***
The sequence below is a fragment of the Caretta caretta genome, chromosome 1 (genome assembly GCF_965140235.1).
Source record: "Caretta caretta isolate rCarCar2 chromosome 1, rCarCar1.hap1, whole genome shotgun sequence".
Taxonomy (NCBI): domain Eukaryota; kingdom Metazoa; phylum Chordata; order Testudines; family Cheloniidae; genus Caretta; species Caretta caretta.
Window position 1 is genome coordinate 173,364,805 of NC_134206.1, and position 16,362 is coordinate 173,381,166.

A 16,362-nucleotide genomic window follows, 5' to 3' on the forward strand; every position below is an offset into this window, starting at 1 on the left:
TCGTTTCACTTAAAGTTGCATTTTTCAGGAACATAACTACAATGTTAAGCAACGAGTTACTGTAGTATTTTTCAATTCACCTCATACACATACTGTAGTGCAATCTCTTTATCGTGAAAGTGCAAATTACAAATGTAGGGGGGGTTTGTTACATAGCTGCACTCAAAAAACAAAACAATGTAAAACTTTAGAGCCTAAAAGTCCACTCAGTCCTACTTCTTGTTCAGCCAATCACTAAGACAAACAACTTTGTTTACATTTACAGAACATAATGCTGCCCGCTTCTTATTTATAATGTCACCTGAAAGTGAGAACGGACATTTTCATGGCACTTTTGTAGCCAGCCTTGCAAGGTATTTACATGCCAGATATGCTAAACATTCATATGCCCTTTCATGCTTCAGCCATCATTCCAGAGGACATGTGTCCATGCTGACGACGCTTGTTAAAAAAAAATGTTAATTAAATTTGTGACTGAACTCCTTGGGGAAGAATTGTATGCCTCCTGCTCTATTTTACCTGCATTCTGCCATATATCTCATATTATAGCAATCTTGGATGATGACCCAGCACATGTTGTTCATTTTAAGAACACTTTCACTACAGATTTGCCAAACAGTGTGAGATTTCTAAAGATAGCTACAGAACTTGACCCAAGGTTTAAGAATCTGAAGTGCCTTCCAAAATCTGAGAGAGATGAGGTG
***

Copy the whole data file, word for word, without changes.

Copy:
The sequence below is a fragment of the Caretta caretta genome, chromosome 1 (genome assembly GCF_965140235.1).
Source record: "Caretta caretta isolate rCarCar2 chromosome 1, rCarCar1.hap1, whole genome shotgun sequence".
Taxonomy (NCBI): domain Eukaryota; kingdom Metazoa; phylum Chordata; order Testudines; family Cheloniidae; genus Caretta; species Caretta caretta.
Window position 1 is genome coordinate 173,364,805 of NC_134206.1, and position 16,362 is coordinate 173,381,166.

A 16,362-nucleotide genomic window follows, 5' to 3' on the forward strand; every position below is an offset into this window, starting at 1 on the left:
TCGTTTCACTTAAAGTTGCATTTTTCAGGAACATAACTACAATGTTAAGCAACGAGTTACTGTAGTATTTTTCAATTCACCTCATACACATACTGTAGTGCAATCTCTTTATCGTGAAAGTGCAAATTACAAATGTAGGGGGGGTTTGTTACATAGCTGCACTCAAAAAACAAAACAATGTAAAACTTTAGAGCCTAAAAGTCCACTCAGTCCTACTTCTTGTTCAGCCAATCACTAAGACAAACAACTTTGTTTACATTTACAGAACATAATGCTGCCCGCTTCTTATTTATAATGTCACCTGAAAGTGAGAACGGACATTTTCATGGCACTTTTGTAGCCAGCCTTGCAAGGTATTTACATGCCAGATATGCTAAACATTCATATGCCCTTTCATGCTTCAGCCATCATTCCAGAGGACATGTGTCCATGCTGACGACGCTTGTTAAAAAAAAATGTTAATTAAATTTGTGACTGAACTCCTTGGGGAAGAATTGTATGCCTCCTGCTCTATTTTACCTGCATTCTGCCATATATCTCATATTATAGCAATCTTGGATGATGACCCAGCACATGTTGTTCATTTTAAGAACACTTTCACTACAGATTTGCCAAACAGTGTGAGATTTCTAAAGATAGCTACAGAACTTGACCCAAGGTTTAAGAATCTGAAGTGCCTTCCAAAATCTGAGAGAGATGAGGTG